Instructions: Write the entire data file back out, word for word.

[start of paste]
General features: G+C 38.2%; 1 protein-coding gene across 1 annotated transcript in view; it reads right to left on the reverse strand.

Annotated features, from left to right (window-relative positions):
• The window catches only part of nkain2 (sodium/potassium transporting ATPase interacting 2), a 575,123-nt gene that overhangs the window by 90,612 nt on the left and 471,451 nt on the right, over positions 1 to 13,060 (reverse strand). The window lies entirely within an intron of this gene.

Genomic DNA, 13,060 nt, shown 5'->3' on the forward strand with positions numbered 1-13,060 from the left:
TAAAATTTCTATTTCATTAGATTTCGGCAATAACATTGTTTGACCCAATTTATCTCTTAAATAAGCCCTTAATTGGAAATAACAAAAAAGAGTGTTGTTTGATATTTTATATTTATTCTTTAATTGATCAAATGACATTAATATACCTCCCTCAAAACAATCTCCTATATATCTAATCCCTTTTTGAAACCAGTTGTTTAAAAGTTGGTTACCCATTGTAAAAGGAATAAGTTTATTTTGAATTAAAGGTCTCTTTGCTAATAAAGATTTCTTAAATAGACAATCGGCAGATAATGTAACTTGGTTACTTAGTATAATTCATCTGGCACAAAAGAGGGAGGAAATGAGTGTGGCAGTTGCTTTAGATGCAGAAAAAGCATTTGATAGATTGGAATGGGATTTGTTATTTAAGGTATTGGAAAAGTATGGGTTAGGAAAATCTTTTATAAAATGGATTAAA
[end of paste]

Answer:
General features: G+C 38.2%; 1 protein-coding gene across 1 annotated transcript in view; it reads right to left on the reverse strand.

Annotated features, from left to right (window-relative positions):
• The window catches only part of nkain2 (sodium/potassium transporting ATPase interacting 2), a 575,123-nt gene that overhangs the window by 90,612 nt on the left and 471,451 nt on the right, over positions 1 to 13,060 (reverse strand). The window lies entirely within an intron of this gene.

Genomic DNA, 13,060 nt, shown 5'->3' on the forward strand with positions numbered 1-13,060 from the left:
TAAAATTTCTATTTCATTAGATTTCGGCAATAACATTGTTTGACCCAATTTATCTCTTAAATAAGCCCTTAATTGGAAATAACAAAAAAGAGTGTTGTTTGATATTTTATATTTATTCTTTAATTGATCAAATGACATTAATATACCTCCCTCAAAACAATCTCCTATATATCTAATCCCTTTTTGAAACCAGTTGTTTAAAAGTTGGTTACCCATTGTAAAAGGAATAAGTTTATTTTGAATTAAAGGTCTCTTTGCTAATAAAGATTTCTTAAATAGACAATCGGCAGATAATGTAACTTGGTTACTTAGTATAATTCATCTGGCACAAAAGAGGGAGGAAATGAGTGTGGCAGTTGCTTTAGATGCAGAAAAAGCATTTGATAGATTGGAATGGGATTTGTTATTTAAGGTATTGGAAAAGTATGGGTTAGGAAAATCTTTTATAAAATGGATTAAA